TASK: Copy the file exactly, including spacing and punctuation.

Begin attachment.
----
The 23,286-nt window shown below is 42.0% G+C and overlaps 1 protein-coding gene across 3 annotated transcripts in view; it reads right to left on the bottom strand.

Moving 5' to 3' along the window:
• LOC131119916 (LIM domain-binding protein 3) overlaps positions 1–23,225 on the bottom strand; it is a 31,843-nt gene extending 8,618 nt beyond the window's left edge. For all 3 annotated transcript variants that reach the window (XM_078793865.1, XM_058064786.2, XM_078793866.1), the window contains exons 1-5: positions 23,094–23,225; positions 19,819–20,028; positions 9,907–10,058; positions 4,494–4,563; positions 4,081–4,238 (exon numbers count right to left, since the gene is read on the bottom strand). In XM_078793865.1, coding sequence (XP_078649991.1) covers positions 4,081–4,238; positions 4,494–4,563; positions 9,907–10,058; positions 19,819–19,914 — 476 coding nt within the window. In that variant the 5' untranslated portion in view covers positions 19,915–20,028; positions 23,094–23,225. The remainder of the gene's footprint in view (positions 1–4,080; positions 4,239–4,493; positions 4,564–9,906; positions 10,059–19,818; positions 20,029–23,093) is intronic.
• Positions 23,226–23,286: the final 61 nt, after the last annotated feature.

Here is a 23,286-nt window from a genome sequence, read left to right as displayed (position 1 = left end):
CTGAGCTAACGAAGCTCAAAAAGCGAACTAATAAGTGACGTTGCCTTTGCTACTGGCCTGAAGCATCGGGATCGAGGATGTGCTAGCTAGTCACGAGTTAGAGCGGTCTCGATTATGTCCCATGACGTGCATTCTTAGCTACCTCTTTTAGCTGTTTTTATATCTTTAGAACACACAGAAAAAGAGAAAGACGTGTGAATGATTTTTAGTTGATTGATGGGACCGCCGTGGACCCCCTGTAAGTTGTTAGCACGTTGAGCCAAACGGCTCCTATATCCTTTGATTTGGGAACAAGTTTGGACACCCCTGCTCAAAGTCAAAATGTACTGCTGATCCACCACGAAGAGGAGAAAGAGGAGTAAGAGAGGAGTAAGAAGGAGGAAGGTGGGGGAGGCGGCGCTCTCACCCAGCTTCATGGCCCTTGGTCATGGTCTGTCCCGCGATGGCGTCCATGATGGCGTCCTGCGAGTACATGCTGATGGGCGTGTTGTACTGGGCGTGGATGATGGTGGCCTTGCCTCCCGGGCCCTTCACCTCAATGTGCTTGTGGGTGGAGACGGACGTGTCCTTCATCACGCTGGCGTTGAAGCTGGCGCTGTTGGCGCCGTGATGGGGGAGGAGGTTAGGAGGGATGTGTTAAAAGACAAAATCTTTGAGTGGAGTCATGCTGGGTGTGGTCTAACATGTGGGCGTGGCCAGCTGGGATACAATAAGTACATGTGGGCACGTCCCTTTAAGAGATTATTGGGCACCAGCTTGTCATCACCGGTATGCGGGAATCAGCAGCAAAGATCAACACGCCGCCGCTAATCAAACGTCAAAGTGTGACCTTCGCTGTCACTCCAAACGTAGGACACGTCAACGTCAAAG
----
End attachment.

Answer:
The 23,286-nt window shown below is 42.0% G+C and overlaps 1 protein-coding gene across 3 annotated transcripts in view; it reads right to left on the bottom strand.

Moving 5' to 3' along the window:
• LOC131119916 (LIM domain-binding protein 3) overlaps positions 1–23,225 on the bottom strand; it is a 31,843-nt gene extending 8,618 nt beyond the window's left edge. For all 3 annotated transcript variants that reach the window (XM_078793865.1, XM_058064786.2, XM_078793866.1), the window contains exons 1-5: positions 23,094–23,225; positions 19,819–20,028; positions 9,907–10,058; positions 4,494–4,563; positions 4,081–4,238 (exon numbers count right to left, since the gene is read on the bottom strand). In XM_078793865.1, coding sequence (XP_078649991.1) covers positions 4,081–4,238; positions 4,494–4,563; positions 9,907–10,058; positions 19,819–19,914 — 476 coding nt within the window. In that variant the 5' untranslated portion in view covers positions 19,915–20,028; positions 23,094–23,225. The remainder of the gene's footprint in view (positions 1–4,080; positions 4,239–4,493; positions 4,564–9,906; positions 10,059–19,818; positions 20,029–23,093) is intronic.
• Positions 23,226–23,286: the final 61 nt, after the last annotated feature.

Here is a 23,286-nt window from a genome sequence, read left to right as displayed (position 1 = left end):
CTGAGCTAACGAAGCTCAAAAAGCGAACTAATAAGTGACGTTGCCTTTGCTACTGGCCTGAAGCATCGGGATCGAGGATGTGCTAGCTAGTCACGAGTTAGAGCGGTCTCGATTATGTCCCATGACGTGCATTCTTAGCTACCTCTTTTAGCTGTTTTTATATCTTTAGAACACACAGAAAAAGAGAAAGACGTGTGAATGATTTTTAGTTGATTGATGGGACCGCCGTGGACCCCCTGTAAGTTGTTAGCACGTTGAGCCAAACGGCTCCTATATCCTTTGATTTGGGAACAAGTTTGGACACCCCTGCTCAAAGTCAAAATGTACTGCTGATCCACCACGAAGAGGAGAAAGAGGAGTAAGAGAGGAGTAAGAAGGAGGAAGGTGGGGGAGGCGGCGCTCTCACCCAGCTTCATGGCCCTTGGTCATGGTCTGTCCCGCGATGGCGTCCATGATGGCGTCCTGCGAGTACATGCTGATGGGCGTGTTGTACTGGGCGTGGATGATGGTGGCCTTGCCTCCCGGGCCCTTCACCTCAATGTGCTTGTGGGTGGAGACGGACGTGTCCTTCATCACGCTGGCGTTGAAGCTGGCGCTGTTGGCGCCGTGATGGGGGAGGAGGTTAGGAGGGATGTGTTAAAAGACAAAATCTTTGAGTGGAGTCATGCTGGGTGTGGTCTAACATGTGGGCGTGGCCAGCTGGGATACAATAAGTACATGTGGGCACGTCCCTTTAAGAGATTATTGGGCACCAGCTTGTCATCACCGGTATGCGGGAATCAGCAGCAAAGATCAACACGCCGCCGCTAATCAAACGTCAAAGTGTGACCTTCGCTGTCACTCCAAACGTAGGACACGTCAACGTCAAAG